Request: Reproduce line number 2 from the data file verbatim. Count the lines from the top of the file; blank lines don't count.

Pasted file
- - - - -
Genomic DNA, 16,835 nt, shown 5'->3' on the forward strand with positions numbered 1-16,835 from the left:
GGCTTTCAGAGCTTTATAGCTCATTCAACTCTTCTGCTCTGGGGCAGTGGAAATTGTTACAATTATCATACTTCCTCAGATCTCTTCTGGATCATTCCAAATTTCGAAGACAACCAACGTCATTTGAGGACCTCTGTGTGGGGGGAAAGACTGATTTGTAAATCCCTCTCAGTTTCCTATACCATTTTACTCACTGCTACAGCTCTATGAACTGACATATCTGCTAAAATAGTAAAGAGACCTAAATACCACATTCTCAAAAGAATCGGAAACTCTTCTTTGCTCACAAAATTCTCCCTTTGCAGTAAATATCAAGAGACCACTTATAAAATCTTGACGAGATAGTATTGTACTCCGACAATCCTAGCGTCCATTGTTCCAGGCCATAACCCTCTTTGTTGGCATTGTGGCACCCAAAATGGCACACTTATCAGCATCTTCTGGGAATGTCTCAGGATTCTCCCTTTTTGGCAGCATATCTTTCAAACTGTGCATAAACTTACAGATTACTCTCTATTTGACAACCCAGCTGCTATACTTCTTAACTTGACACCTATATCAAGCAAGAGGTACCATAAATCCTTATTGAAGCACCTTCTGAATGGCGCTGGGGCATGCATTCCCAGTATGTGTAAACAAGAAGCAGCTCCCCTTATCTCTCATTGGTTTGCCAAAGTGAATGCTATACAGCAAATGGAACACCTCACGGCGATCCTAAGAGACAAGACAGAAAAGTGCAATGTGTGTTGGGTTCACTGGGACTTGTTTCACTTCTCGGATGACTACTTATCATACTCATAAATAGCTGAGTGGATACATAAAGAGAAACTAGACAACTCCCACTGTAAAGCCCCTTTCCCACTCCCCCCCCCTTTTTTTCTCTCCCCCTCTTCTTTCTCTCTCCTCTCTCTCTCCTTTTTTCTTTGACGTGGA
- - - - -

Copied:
GGCTTTCAGAGCTTTATAGCTCATTCAACTCTTCTGCTCTGGGGCAGTGGAAATTGTTACAATTATCATACTTCCTCAGATCTCTTCTGGATCATTCCAAATTTCGAAGACAACCAACGTCATTTGAGGACCTCTGTGTGGGGGGAAAGACTGATTTGTAAATCCCTCTCAGTTTCCTATACCATTTTACTCACTGCTACAGCTCTATGAACTGACATATCTGCTAAAATAGTAAAGAGACCTAAATACCACATTCTCAAAAGAATCGGAAACTCTTCTTTGCTCACAAAATTCTCCCTTTGCAGTAAATATCAAGAGACCACTTATAAAATCTTGACGAGATAGTATTGTACTCCGACAATCCTAGCGTCCATTGTTCCAGGCCATAACCCTCTTTGTTGGCATTGTGGCACCCAAAATGGCACACTTATCAGCATCTTCTGGGAATGTCTCAGGATTCTCCCTTTTTGGCAGCATATCTTTCAAACTGTGCATAAACTTACAGATTACTCTCTATTTGACAACCCAGCTGCTATACTTCTTAACTTGACACCTATATCAAGCAAGAGGTACCATAAATCCTTATTGAAGCACCTTCTGAATGGCGCTGGGGCATGCATTCCCAGTATGTGTAAACAAGAAGCAGCTCCCCTTATCTCTCATTGGTTTGCCAAAGTGAATGCTATACAGCAAATGGAACACCTCACGGCGATCCTAAGAGACAAGACAGAAAAGTGCAATGTGTGTTGGGTTCACTGGGACTTGTTTCACTTCTCGGATGACTACTTATCATACTCATAAATAGCTGAGTGGATACATAAAGAGAAACTAGACAACTCCCACTGTAAAGCCCCTTTCCCACTCCCCCCCCCTTTTTTTCTCTCCCCCTCTTCTTTCTCTCTCCTCTCTCTCTCCTTTTTTCTTTGACGTGGA